Israeli bombing of Hezbollah’s strongholds in Lebanon
Lebanese security sources say Israel bombed one of Hezbollah’s strongholds on the Lebanon-Syria border. If the information is correct, according to the AFP news agency, it is the first time Israel has bombed targets in Lebanon since the summer of 2006. According to an Israeli security source, the target was a missile transport. The missile in question could carry significantly more powerful charges than those previously sent by Hezbollah across the border to Israel. Four people are said to have lost their lives in the attack and Hezbollah promises to take revenge.
Palestinian man shot at border with Gaza
A Palestinian man is shot to death near the Gaza-Israel fence. According to the man’s relatives, he had only devoted himself to collecting gravel to sell. Israeli authorities stated that the shooter led a group of men who had joined the fence.
Permits for new homes in settlements receive criticism
The Jerusalem City Council authorizes the construction of a total of 500 new homes in three settlements in the annexed East Jerusalem. The permits are criticized by the peace movement Peace Now, which states that, since the peace talks with the Palestinians began in late summer 2013, Israel has drawn up plans for the construction of more than 7,300 new homes in settlements; 4880 on the West Bank and 2422 in East Jerusalem.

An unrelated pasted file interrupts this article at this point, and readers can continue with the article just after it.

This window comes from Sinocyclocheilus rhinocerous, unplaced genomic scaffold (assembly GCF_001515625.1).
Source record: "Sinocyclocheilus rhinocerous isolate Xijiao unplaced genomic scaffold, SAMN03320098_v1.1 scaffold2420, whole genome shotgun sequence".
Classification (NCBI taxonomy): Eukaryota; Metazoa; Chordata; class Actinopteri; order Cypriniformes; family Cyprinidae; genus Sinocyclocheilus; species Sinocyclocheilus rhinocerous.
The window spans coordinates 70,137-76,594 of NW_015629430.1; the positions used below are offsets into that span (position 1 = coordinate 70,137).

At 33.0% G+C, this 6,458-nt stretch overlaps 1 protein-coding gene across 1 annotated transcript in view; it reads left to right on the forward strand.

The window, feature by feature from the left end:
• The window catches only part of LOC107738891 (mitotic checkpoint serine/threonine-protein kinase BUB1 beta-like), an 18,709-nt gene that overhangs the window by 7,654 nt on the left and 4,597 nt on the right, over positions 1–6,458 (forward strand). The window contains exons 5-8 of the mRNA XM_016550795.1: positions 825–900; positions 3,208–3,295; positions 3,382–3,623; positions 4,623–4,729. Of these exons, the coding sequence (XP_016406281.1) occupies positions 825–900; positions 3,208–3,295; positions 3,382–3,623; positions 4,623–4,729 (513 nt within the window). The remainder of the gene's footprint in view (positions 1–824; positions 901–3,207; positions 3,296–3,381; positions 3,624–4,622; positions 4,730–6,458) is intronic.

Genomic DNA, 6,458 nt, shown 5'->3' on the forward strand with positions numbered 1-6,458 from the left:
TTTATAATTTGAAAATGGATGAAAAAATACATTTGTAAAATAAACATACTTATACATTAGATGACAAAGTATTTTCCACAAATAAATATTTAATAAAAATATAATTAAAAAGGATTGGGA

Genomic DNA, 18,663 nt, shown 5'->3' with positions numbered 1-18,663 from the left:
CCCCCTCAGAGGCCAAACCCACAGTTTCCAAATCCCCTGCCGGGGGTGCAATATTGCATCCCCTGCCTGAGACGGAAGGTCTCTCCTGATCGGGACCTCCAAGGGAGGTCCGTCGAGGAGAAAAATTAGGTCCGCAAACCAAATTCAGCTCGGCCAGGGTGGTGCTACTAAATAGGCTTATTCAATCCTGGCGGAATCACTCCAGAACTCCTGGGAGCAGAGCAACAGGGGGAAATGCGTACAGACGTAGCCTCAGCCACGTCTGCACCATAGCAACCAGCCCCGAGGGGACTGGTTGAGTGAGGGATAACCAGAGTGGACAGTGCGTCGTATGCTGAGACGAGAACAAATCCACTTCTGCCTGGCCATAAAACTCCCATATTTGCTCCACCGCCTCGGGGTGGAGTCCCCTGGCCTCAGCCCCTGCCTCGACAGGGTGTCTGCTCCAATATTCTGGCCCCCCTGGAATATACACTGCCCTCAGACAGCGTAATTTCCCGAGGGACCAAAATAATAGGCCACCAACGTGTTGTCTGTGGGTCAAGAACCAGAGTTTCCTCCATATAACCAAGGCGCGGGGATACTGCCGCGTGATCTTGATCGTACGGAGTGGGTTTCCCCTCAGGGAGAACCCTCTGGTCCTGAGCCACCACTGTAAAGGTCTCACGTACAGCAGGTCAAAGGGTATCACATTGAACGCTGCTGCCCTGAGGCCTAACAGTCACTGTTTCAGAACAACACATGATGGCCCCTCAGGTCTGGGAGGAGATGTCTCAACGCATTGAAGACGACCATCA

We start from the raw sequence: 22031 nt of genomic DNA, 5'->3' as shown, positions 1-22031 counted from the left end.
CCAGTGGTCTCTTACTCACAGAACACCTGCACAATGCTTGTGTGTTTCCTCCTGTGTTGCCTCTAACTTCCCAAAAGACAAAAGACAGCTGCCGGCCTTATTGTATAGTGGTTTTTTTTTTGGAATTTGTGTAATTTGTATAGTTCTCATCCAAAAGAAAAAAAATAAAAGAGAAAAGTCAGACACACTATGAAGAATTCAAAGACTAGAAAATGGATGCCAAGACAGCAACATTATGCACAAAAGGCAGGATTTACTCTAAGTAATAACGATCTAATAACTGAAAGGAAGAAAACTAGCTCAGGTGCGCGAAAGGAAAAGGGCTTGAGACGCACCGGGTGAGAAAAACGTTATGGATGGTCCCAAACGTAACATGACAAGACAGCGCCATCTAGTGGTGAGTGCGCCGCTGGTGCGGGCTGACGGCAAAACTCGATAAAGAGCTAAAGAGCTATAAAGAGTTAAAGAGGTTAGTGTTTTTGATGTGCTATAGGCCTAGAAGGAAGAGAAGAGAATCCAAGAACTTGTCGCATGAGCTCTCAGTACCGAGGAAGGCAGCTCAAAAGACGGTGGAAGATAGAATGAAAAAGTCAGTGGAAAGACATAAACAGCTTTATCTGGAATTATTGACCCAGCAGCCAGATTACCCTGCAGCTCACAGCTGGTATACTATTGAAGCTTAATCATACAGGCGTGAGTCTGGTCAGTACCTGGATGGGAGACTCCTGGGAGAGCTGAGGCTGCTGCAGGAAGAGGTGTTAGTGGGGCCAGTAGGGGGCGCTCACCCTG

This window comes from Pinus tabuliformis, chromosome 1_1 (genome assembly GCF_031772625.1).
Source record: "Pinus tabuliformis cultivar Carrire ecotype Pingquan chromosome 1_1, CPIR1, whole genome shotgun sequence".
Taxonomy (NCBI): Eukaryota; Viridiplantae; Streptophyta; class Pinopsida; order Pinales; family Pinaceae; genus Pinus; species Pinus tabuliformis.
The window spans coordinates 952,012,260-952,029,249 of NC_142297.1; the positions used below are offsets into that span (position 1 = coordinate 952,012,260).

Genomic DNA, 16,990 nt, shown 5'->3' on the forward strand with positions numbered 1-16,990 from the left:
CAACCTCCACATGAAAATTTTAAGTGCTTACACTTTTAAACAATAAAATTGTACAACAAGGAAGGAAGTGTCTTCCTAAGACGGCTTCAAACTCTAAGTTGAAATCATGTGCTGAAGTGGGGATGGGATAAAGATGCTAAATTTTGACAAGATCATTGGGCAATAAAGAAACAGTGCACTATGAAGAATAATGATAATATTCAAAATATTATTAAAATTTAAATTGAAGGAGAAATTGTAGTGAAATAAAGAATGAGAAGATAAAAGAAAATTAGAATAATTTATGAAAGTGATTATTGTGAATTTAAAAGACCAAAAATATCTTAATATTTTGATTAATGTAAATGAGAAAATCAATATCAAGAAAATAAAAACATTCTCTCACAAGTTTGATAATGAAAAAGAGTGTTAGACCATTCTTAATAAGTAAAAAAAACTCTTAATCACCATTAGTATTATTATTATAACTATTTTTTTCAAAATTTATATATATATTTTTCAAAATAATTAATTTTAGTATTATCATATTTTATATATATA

Two missile attacks against a tourist resort in Israel
The tourist resort of Eilat is subjected to two missile attacks. In one case, the missile strikes on the outskirts of the city but causes no damage. In the second case, it is shot down by Israel’s missile defense Iron Dome. An Islamist group in Egypt claims to be behind the attacks and threatens more.
Demonstrations after the shooting
In January, two young Palestinians were also killed. A 16-year-old dies from his injuries after being shot in the leg during a demonstration at the Israel-Gaza fence. According to Israel, the protesters had been violent and threatened the border guards with stones and burning tires. At the West Bank, a 19-year-old loses his life in a shooting drama. Israel states that the Palestinians had opened fire on Israeli soldiers while witnesses say he was unarmed. The incident on the West Bank causes hundreds of Palestinians to go out and demonstrate, which ends with a violent confrontation with Israeli security forces. Ten Palestinians are shot dead. In another incident at the Gaza-Israel fence, five Palestinians were shot dead.
Islamist killed in flight